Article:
After the initial concomitant ELA and USGFS, all the ablated truncal or perforating veins were found to be closed at the 1-month Doppler US controls; recanalization of these veins was invariably observed at 6- or 12-month follow-up (seven at 6 months, nine at 12 months). Likewise, recurrent reflux in the varicose veins in 203 legs occurred more often after 1 month; it was observed at 1 month in 18 legs, at 6 months in 84 legs, and at 12 months in 101 legs.

After the procedures, a number of complications occurred; minor complications were quite common and included dry coughing, nausea/vomiting, hyperpigmentation, telangiectatic matting, visual disturbances, and paresthesia, which were transient and generally required no treatment. Major complications were extremely rare (14 of 944 legs, 0.14%) and included skin necrosis and calf vein thrombosis (Table 2).
Table 2

Complications and their outcome after ELA and foam sclerotherapy in 504 patients (944 legs)


No. of patients or legs



Dry coughing

299 patients


Disappeared spontaneously within 15 min


31 patients


Disappeared spontaneously in 28, antivomiting drug provided in 3


102 legs


Disappeared in 95, persisted after 1 y in 7

Telangiectatic matting

57 legs


Disappeared in 50, persisted after 1 y in 7

Skin necrosis

9 legs


Healed within 4 mo in 8, skin graft implanted in 1

Calf vein thrombosis

5 legs


Resolved within 2 mo

Transient paresthesia

32 legs


Resolved within 5 mo in 31 and in 18 mo in 1

Visual disturbances

3 patients


Resolved within 15 min


In truncal and perforating vein insufficiency, the traditional method to treat remaining varicosities after ELA is ambulatory phlebectomy [3, 7]. Although excellent cosmetic results can be obtained in experienced hands, ambulatory phlebectomy has some drawbacks. First, it is a surgical procedure that requires special surgical instruments, which is not suitable in the office setting. Second, it is a time-consuming treatment, and most interventional radiologists are not familiar with this technique. Third, although large varicose veins can be successfully removed, small reticular and spider veins remain after ambulatory phlebectomy, and these veins require treatment with sclerotherapy. Fourth, some patients do not like the idea that their veins are being removed with hooks.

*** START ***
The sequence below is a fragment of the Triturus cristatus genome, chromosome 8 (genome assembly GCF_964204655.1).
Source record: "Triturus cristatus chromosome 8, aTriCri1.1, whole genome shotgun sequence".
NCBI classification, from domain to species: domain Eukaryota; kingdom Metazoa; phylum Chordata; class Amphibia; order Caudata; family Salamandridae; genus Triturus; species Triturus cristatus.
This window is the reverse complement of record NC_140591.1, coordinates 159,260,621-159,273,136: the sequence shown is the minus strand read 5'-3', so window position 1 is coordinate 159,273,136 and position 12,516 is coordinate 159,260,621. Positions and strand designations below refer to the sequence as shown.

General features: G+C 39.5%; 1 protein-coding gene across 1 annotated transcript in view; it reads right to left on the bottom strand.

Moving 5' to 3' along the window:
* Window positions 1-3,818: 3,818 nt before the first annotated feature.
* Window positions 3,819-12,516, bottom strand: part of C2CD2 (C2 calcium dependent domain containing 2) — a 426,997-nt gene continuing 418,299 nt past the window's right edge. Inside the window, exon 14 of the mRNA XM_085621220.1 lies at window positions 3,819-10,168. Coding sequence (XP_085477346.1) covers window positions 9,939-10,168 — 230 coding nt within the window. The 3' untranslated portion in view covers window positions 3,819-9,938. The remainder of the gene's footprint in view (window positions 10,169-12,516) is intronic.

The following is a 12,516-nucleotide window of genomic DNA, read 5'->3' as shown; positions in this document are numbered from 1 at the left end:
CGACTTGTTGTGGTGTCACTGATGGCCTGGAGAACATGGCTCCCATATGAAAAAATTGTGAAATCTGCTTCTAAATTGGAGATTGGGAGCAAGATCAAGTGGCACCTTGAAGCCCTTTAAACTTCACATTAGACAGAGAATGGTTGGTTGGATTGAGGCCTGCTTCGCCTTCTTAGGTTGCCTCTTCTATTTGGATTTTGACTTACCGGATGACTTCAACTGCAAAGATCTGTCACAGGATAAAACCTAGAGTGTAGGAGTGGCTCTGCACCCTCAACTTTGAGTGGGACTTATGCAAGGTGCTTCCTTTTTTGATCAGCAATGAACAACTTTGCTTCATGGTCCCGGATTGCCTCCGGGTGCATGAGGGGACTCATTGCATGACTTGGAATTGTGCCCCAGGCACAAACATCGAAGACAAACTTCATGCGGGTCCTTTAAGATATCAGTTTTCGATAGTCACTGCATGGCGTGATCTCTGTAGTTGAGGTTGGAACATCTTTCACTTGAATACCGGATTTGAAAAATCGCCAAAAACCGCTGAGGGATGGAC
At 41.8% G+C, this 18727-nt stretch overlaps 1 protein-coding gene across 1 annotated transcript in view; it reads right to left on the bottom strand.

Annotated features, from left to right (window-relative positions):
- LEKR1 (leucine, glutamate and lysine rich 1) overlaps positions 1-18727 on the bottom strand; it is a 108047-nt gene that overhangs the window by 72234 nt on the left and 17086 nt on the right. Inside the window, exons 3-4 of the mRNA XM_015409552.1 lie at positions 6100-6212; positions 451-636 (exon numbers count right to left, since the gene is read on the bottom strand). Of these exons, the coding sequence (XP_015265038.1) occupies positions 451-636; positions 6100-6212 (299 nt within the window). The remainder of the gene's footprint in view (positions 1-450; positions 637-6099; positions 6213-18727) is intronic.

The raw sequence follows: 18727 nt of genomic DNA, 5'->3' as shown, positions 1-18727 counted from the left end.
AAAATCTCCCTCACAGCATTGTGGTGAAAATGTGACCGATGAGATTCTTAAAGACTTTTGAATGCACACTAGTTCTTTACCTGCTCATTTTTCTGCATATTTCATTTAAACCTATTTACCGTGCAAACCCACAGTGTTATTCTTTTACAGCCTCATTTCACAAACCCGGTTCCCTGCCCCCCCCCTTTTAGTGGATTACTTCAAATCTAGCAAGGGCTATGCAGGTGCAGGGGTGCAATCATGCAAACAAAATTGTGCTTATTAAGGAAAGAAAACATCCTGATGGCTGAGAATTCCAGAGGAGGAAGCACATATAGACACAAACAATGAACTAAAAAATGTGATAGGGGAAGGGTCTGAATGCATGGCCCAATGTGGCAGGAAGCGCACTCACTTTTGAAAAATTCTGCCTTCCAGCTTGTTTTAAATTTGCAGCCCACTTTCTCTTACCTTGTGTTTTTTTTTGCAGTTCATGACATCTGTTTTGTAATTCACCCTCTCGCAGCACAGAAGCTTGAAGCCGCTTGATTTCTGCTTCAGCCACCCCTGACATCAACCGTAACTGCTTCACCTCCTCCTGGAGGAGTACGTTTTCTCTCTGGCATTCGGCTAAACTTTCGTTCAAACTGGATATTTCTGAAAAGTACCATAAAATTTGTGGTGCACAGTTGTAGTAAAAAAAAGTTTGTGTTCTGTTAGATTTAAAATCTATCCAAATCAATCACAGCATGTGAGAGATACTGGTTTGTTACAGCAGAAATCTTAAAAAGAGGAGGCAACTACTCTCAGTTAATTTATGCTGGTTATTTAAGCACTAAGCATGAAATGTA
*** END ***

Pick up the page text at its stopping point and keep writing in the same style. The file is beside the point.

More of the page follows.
Another method to treat remaining varicosities after ELA is sclerotherapy. Sclerotherapy is traditionally performed by injecting sclerosing liquids into the varicosities. Liquid sclerotherapy has been an excellent treatment for spider and reticular veins but has proved unsuccessful for large varicose veins [4]. Thus, until recently, the only option for such varicose veins has been ambulatory phlebectomy.

In the last decade, foam sclerotherapy was introduced and has become increasingly popular. Foam sclerotherapy has some advantages over liquid sclerotherapy. First, because the liquid mixes instantly with blood, its concentration drops and its ablative effect diminishes rapidly. Instead, foam pushes the blood rather than mixing with it, and it thus may retain its concentration over a long distance in the vein lumen. As a result, its ablative effect is several times stronger than the liquid, and for this reason, it is suitable for the treatment of even large varicose veins. Second, because it is mixed with air, it contains less drug, but it becomes more effective. As a result, the amount of sclerosant and the number of injections to obtain a certain ablative effect are reduced. Third, foam is readily visible on US, and because it is lighter than blood, it can be easily directed into the target vessels by manual massage and by putting the leg into certain positions [2, 4, 5].

Although successfully used in truncal and perforating vein ablation instead of endovenous laser or radiofrequency, foam sclerotherapy is most commonly preferred in the treatment of pelvic–gonadal vein insufficiency and for the ablation of remaining varicosities after ELA of truncal and perforating veins [4]. In the literature, we could find only two studies reporting the results of concomitant use of foam sclerotherapy after endovenous ablation [5, 6]. In both, the combined treatment was associated with a high success rate (98–100% closure of the refluxing veins) and a low complication rate. Similarly, during the 1–64-month follow-up, there was only 1.7% recanalization of the refluxing veins in our study. This compares favorably with the 3–12% recanalization rates reported in the literature [4, 5, 6, 7, 8, 9, 10, 11]. We believe that routine Doppler US follow-up of all patients, including the asymptomatic ones; repeated foam sclerotherapy of varicosities until no reflux was seen; and intentional manipulation of the foam into the laser-ablated veins to create additional ablation after ELA may have reduced the recanalization rate in our series.